What is a plasma cutter used for? It’s a question we sometimes get from people who aren’t familiar with the plasma cutting process. If you’re wondering what is a plasma cutter used for, then read on. As you’ll see, plasma cutters are incredibly versatile fabricating and metalworking tools that do more than just cut metal.


Bevel cutting

Bevel cutting

Bevel cutting is the process of cutting a part with an edge that is not perpendicular to the top of the piece. This is done to increase the surface area of the edge for a stronger, more secure weld.

Extended reach cutting

Extended reach cutting and gouging

Hypertherm’s HyAccess extended reach consumables give users extra reach when plasma cutting or gouging in hard to access or confined spaces, and are designed for use with Powermax air plasma systems.

Fine feature cutting


When cutting parts with very fine details or intricate shapes, you need processes capable of producing very thin kerfs.

Flush cutting


The new Powermax® flush cutting process lets you cut closer to base materials than ever before, reducing costly, time consuming secondary operations.


Ship gouging

Plasma gouging – removing metal using a plasma arc – is similar to plasma cutting. A plasma arc between the torch and the workpiece melts the metal, and a gas jet blows away the molten material.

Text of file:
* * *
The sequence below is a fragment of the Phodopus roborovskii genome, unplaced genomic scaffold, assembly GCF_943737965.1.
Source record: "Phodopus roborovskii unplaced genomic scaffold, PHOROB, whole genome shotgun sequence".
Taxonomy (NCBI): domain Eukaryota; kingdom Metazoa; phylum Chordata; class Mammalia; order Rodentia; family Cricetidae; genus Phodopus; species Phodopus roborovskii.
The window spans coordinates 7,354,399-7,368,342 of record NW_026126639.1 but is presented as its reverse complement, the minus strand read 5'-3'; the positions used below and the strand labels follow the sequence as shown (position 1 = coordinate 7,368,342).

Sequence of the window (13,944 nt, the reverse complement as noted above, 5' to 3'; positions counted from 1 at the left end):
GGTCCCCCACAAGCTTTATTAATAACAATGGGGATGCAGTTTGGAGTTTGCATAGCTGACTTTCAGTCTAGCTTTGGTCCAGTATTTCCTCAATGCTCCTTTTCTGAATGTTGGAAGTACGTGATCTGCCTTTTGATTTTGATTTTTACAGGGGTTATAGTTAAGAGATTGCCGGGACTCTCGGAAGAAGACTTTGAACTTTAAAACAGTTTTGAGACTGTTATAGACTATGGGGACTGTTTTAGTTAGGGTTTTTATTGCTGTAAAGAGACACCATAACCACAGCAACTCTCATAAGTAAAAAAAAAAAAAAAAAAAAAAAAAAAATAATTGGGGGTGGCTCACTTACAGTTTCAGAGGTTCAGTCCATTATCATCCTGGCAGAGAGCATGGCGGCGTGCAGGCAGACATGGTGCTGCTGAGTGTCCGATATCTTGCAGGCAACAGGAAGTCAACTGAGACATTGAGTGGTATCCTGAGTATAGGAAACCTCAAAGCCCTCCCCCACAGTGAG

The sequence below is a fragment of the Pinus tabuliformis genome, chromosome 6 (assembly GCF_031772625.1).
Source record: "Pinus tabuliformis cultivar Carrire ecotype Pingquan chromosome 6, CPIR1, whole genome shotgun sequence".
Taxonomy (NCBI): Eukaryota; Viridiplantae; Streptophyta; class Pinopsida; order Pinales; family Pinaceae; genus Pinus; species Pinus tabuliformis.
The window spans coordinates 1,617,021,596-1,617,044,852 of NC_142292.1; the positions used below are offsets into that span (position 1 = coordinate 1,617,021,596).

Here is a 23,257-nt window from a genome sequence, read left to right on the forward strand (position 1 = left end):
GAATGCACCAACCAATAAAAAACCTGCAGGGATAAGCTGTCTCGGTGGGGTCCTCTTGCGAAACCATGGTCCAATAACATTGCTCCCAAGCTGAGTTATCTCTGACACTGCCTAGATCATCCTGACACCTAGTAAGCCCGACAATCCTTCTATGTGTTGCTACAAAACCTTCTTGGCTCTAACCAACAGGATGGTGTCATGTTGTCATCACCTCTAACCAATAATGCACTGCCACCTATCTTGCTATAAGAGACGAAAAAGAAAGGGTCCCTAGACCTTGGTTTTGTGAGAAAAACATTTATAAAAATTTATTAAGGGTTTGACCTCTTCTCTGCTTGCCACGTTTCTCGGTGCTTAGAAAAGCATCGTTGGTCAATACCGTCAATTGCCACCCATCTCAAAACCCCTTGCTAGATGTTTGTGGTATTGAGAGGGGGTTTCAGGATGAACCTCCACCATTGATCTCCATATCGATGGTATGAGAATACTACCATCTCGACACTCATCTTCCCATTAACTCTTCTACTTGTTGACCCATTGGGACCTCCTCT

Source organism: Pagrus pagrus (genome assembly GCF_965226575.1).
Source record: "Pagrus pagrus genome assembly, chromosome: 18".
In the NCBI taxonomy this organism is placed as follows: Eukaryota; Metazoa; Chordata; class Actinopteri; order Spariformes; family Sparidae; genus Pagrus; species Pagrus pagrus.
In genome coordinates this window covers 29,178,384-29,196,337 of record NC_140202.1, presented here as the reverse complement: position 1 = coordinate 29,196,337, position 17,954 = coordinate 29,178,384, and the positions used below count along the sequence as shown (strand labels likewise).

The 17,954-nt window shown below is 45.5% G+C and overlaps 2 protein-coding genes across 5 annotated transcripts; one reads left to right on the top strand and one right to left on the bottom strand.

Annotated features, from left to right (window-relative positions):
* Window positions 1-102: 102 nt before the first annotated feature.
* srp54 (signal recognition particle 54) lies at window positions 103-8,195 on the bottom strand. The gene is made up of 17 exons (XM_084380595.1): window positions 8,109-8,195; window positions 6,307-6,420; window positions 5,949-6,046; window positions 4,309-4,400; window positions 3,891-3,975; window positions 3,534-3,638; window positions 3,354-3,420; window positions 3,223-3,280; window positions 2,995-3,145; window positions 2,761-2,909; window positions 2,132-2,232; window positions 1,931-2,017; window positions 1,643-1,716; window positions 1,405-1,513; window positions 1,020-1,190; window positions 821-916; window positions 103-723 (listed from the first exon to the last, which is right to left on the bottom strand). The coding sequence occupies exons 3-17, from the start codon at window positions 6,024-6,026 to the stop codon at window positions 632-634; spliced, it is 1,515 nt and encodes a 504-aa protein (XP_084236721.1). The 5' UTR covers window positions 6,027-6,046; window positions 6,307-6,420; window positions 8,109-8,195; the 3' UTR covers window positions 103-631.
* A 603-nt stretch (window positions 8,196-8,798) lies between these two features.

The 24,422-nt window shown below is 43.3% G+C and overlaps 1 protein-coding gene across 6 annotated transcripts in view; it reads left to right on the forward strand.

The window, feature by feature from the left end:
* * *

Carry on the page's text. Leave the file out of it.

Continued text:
Hole cutting

Hole cutting

Many jobs require the addition of holes to bolt two or more pieces or parts together, so hole production is an important part of most cutting operations.



Marking is routinely used by fabricators and manufacturers to etch numbers or letters into a part, indicate where a hole should go, highlight a weld location, and other operations.


Metal scrapping

Salvaging scrap metal from old appliances, industrial equipment, cars, and other items is an important part of the lifecycle of raw materials. It minimizes waste, maximizes the value of manufactured goods, and significantly reduces environmental impact.

3D cutting

3D cutting with Hypertherm

3D cutting systems let you cut any workpiece, including structural steel shapes, pipes, tubes, and domes. Advances in automated 3D cutting technology have helped customers dramatically increase productivity, increasing cut speeds and improving system run time.